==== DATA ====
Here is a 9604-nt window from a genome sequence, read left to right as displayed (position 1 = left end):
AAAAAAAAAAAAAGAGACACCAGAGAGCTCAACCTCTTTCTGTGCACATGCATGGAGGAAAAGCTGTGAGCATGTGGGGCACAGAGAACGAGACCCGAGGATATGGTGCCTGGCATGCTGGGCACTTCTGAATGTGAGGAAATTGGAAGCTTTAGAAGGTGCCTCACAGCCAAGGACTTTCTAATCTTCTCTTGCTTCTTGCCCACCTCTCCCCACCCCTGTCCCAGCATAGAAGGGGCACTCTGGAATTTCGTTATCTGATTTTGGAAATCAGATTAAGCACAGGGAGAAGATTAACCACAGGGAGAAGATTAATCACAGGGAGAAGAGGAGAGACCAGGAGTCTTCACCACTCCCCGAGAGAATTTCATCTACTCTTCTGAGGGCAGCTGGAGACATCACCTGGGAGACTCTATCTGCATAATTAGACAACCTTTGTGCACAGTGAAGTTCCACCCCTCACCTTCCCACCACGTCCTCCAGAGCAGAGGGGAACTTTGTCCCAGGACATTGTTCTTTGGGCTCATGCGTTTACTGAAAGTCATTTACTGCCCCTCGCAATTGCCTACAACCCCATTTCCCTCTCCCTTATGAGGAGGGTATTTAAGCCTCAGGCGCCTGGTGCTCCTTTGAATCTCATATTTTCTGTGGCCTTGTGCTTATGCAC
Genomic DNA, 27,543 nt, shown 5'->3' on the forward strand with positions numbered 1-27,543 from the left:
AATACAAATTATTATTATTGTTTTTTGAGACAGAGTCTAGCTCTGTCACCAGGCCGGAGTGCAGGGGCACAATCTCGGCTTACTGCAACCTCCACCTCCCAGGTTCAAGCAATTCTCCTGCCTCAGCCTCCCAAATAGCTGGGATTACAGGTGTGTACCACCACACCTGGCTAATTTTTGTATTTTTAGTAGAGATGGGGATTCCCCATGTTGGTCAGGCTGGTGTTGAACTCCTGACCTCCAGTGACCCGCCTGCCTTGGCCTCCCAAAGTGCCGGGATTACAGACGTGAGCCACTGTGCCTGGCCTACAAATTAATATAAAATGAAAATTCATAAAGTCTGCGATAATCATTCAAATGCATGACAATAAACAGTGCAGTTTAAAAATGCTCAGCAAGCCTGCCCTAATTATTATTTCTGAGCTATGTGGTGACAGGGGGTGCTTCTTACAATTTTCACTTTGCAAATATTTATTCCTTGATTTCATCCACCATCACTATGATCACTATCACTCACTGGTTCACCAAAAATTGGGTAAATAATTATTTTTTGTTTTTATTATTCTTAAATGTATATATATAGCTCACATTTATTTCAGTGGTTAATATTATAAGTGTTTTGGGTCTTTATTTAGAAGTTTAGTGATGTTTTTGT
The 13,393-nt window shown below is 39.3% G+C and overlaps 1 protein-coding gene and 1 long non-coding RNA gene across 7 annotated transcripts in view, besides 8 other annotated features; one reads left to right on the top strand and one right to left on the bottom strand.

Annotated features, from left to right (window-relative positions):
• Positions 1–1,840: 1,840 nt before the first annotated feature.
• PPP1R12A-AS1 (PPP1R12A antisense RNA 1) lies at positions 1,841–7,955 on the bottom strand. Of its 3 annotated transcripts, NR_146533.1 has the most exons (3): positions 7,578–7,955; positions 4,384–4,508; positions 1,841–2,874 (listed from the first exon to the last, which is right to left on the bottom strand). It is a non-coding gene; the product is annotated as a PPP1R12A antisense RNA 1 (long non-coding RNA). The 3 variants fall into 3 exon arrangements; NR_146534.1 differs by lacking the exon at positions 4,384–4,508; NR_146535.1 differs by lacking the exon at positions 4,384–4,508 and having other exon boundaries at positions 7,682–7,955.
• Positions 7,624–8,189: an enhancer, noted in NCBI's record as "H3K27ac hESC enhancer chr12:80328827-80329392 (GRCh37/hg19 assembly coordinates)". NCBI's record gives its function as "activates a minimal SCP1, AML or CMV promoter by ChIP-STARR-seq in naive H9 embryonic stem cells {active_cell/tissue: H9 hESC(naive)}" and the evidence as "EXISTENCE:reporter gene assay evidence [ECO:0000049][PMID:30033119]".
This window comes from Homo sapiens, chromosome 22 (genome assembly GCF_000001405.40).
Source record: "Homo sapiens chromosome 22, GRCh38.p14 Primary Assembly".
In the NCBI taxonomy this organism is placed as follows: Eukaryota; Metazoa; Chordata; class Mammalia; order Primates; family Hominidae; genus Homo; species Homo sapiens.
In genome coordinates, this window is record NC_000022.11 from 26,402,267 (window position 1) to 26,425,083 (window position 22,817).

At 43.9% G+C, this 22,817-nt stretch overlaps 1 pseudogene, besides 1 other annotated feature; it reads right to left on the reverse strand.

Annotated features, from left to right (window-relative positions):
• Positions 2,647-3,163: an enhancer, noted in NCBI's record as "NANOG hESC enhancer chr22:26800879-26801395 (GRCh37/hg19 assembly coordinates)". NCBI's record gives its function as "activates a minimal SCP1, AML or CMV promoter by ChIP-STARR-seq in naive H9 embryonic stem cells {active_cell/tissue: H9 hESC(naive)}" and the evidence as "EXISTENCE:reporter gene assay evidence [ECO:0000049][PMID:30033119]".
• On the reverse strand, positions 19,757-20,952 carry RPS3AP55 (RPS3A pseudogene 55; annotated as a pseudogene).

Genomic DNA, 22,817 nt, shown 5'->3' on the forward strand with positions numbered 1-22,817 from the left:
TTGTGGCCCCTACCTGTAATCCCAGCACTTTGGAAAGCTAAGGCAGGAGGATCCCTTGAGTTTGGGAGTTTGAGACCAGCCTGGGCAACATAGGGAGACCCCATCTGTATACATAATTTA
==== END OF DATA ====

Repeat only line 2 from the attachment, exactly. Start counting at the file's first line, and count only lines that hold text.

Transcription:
AAAAAAAAAAAAAGAGACACCAGAGAGCTCAACCTCTTTCTGTGCACATGCATGGAGGAAAAGCTGTGAGCATGTGGGGCACAGAGAACGAGACCCGAGGATATGGTGCCTGGCATGCTGGGCACTTCTGAATGTGAGGAAATTGGAAGCTTTAGAAGGTGCCTCACAGCCAAGGACTTTCTAATCTTCTCTTGCTTCTTGCCCACCTCTCCCCACCCCTGTCCCAGCATAGAAGGGGCACTCTGGAATTTCGTTATCTGATTTTGGAAATCAGATTAAGCACAGGGAGAAGATTAACCACAGGGAGAAGATTAATCACAGGGAGAAGAGGAGAGACCAGGAGTCTTCACCACTCCCCGAGAGAATTTCATCTACTCTTCTGAGGGCAGCTGGAGACATCACCTGGGAGACTCTATCTGCATAATTAGACAACCTTTGTGCACAGTGAAGTTCCACCCCTCACCTTCCCACCACGTCCTCCAGAGCAGAGGGGAACTTTGTCCCAGGACATTGTTCTTTGGGCTCATGCGTTTACTGAAAGTCATTTACTGCCCCTCGCAATTGCCTACAACCCCATTTCCCTCTCCCTTATGAGGAGGGTATTTAAGCCTCAGGCGCCTGGTGCTCCTTTGAATCTCATATTTTCTGTGGCCTTGTGCTTATGCAC